Last Updated on February 5, 2023
You probably know there are loads of common plants like dandelions and wild violets that, though most people don’t eat them, are not only edible but also quite tasty. If you’ve ever wondered, “Can you eat clover?” you’ll be pleased to know that edible clover is indeed a thing, though it isn’t at the top of anyone’s list for most delicious foraged foods. (For those, check out elderberry, mulberry, or even the humble dandelion, which has numerous delicious uses.)
IS CLOVER EDIBLE?
So remember that ‘edible’ means you can eat something without getting violently ill or dying, not that it tastes awesome. While edible clover flowers can be pleasant to eat, the leaves aren’t especially yummy. Some people refer to clover leaves as “survival food,” meaning you’d only turn to them if you have to.
If you have a choice, there are plenty more tasty greens than edible clover to forage. (See aforementioned dandelions, violets, or consider wood sorrel or lambsquarters.)
Many foraging sources advise consuming edible clover in small quantities to avoid stomach upset.
All the above-ground (“aerial”) parts of white and red clover plants are edible: flowers, leaves, stems, and seeds. Clover flowers are the tastiest part of the plant, with a bit of sweetness to them. The flavor is reminiscent of fresh green beans or snap peas.
Clover contains many minerals, including selenium, which is considered important for immune function. In the pea family, edible clover is also considered a decent source of protein and vitamins.
The flowers and seeds of crimson clover (Trifolium incarnatum) are also reported to be edible.
Herbalists have long used red clover flowers for supporting waste elimination and hormonal health. You’ll find more details on the medicinal properties of clover in the “uses” section below.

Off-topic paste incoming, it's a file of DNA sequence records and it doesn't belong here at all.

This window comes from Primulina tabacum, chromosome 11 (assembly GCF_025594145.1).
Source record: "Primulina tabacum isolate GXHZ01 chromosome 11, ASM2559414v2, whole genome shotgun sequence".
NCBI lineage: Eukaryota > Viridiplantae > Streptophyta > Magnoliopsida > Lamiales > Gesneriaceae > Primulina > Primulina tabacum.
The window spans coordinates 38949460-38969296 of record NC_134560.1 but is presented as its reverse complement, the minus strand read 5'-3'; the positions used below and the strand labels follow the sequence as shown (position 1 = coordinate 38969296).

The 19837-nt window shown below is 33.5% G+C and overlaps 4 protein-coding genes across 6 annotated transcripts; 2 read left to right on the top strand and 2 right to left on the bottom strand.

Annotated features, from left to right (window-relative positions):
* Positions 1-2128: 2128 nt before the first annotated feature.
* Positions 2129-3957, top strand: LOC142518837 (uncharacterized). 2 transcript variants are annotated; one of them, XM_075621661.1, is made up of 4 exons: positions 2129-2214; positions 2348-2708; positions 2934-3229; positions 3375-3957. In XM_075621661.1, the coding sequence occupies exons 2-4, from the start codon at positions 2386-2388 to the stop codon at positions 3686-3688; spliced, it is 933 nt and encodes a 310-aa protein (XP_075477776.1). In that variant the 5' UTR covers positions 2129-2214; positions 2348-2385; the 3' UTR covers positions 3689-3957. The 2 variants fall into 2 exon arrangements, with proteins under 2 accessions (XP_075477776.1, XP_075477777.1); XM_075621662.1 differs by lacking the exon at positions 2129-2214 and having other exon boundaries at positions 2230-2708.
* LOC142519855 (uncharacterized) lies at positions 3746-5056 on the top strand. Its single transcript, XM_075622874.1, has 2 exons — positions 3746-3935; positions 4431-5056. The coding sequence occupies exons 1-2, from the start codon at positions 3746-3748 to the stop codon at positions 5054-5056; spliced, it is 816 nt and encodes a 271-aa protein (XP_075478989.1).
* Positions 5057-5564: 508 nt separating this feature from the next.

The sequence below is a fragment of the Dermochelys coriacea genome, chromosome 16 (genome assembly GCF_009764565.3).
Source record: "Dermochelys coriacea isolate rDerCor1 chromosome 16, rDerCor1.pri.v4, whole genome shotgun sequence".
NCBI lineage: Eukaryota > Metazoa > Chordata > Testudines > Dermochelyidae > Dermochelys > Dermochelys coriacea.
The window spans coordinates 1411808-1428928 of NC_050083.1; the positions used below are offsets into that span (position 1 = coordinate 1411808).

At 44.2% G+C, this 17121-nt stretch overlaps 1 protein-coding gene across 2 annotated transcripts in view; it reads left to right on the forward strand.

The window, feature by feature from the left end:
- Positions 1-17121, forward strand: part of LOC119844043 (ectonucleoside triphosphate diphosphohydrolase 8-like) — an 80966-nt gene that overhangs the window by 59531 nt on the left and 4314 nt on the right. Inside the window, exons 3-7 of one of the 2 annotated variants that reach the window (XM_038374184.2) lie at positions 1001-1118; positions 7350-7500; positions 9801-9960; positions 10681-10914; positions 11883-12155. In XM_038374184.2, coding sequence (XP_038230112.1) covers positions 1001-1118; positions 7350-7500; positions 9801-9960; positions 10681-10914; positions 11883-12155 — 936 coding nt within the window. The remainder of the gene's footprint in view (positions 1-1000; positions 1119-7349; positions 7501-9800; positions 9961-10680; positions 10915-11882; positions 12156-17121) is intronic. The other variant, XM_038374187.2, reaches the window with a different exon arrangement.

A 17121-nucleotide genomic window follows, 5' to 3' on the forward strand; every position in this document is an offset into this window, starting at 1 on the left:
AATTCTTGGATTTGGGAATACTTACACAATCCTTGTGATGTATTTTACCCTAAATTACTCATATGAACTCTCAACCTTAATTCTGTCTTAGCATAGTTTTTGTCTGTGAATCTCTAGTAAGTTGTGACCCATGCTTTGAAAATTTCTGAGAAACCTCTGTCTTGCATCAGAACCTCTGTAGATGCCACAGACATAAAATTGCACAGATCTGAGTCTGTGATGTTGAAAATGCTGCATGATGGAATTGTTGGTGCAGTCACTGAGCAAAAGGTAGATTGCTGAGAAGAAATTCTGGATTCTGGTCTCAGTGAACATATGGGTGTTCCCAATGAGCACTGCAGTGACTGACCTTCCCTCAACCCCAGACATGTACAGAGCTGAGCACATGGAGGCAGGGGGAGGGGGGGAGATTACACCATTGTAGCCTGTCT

EDIBLE CLOVER IDENTIFICATION
First, let’s be clear we’re talking about clover (Trifolium), not wood sorrel (aka sourgrass, botanical name Oxalis stricta), which many people mistake for clover. Wood sorrel has heart-shaped leaves (shown below) and different-shaped flowers, as well as a delightful lemony flavor. It’s very edible and has many medicinal uses. Find out more about wood sorrel here.
Clover, on the other hand, has rounded rather than heart-shaped leaves, with a noticeable white line running through them, creating a sort of V-shape on each leaf, as you can see in the photos below. The Latin name ‘Trifolium‘ refers to clover’s tendency to grow three leaves per stem, though of course, if you’re extra-lucky you’ll find 4, or even 5 leaves. In which case save your clover by pressing rather than eating clover leaves!
Two types of common clovers are typically foraged. In addition to the common white clover (Trifolium repens) you’ll often find growing in lawns, occasionally you’ll see red clover (Trifolium pratense), which is much-used by herbalists. Red clover is considerably taller and has dark pink rather than white flowers, though sometimes you’ll come across “white” clover flowers tinged with pink. Note that clover blossoms are actually composed of many tiny flowers.